A Picture Of Dedication

(Originally posted 2015-11-22.)

Sometimes a little visual tweak can make all the difference. This post is about one such case.

Actually the code change to achieve it was quite complex but the visual rearrangement is simple.

I have a number of customers with Integrated Coupling Facility (ICF) processor pools with both dedicated and shared Coupling Facility (CF) processors.

For Production most people (sensibly) define their ICF LPARs with dedicated processors. But it’s perfectly legitimate for Test or Development Parallel Sysplexes to use shared processors.

Both the customers whose data I’m looking at right now have such a mixed arrangement. [1]

Existing Depiction

Up until now our code has stacked up ICF LPAR CPU usage by time of day like so:

Though you can’t see it (as I’ve cropped the legend off) the LPARs are stacked alphabetically. There’s been no more logic to it than that.

The purple and yellow LPARs turn out to have 2 dedicated processors and 1 dedicated processor, respectively. While you probably could tell that, it’s really not “in your face”.

New Depiction

Consider the following redrawing: [2]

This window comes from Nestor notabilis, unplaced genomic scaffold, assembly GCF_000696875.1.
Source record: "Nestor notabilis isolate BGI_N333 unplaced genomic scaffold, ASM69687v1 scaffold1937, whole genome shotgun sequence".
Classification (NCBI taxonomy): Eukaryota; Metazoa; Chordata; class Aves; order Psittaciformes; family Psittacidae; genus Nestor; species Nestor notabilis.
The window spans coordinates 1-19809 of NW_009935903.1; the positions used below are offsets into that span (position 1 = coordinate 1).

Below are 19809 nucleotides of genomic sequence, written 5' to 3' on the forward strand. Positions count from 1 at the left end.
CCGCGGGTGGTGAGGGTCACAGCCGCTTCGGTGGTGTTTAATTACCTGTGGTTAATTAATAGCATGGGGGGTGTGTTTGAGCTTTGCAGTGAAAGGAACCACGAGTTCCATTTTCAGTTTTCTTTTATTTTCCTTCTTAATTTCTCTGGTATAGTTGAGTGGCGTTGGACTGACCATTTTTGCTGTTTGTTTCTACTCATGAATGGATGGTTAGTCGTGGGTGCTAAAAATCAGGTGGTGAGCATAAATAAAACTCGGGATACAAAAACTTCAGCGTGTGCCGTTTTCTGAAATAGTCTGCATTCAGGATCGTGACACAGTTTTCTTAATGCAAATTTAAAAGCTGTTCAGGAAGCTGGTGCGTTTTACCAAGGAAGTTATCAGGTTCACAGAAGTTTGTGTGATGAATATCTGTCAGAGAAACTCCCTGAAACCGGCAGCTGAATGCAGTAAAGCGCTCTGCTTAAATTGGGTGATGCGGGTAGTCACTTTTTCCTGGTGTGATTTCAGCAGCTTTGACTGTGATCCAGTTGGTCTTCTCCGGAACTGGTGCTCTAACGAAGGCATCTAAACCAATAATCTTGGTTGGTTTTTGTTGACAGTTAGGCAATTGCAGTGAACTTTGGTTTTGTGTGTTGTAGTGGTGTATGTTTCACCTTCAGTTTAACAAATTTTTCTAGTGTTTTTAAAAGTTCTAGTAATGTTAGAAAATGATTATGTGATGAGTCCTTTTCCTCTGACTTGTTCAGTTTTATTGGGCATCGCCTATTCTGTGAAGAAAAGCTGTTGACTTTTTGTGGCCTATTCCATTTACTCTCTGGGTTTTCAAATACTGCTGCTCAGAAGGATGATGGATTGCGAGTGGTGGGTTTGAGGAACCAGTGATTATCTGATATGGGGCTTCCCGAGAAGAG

In this redrawing I sorted the LPARs by Number Of Dedicated Processors descending and, within that, alphabetically.

Here we clearly have two LPARs with dedicated processors. This being the ICF pool the ICF LPARs don’t give the processors back.

The remaining LPARs share what’s left of the pool.

You can see the red LPAR uses 40% of the pool and the blue one 20%. We happen to know that the pool has 3 dedicated ICF processors and 2 shared.

We’re much more clearly depicting the 2 LPARs with dedicated processors.

As I said this is a minor tweak, but it’s a much nicer result. If you’re graphing your ICF processor pool you might like to consider this rearrangement of stacking.

There are some further tweaks I could make. For example:

  • I could make the y axis the number of processors and make it end at (in this case) 5 processors.
  • I could make the series labels show e.g. “2 ded” for an LPAR with 2 dedicated processors.

At the beginning I said the code change was substantial, though the visual change was small. I now have much more control over the construction of this graph, so I can do things with axes I couldn’t before. Similarly I can do things with series labels I couldn’t before.

I mention this re-engineering as I half expect it to enable more creativity in how we depict processor pools. If anything worthy of sharing comes up I’ll share it here. Stay tuned!


  1. I suspect the third customer, whose data is just arriving, will turn out to be the same.  ↩

  2. And ignore the colour changes.  ↩

Published by Martin Packer

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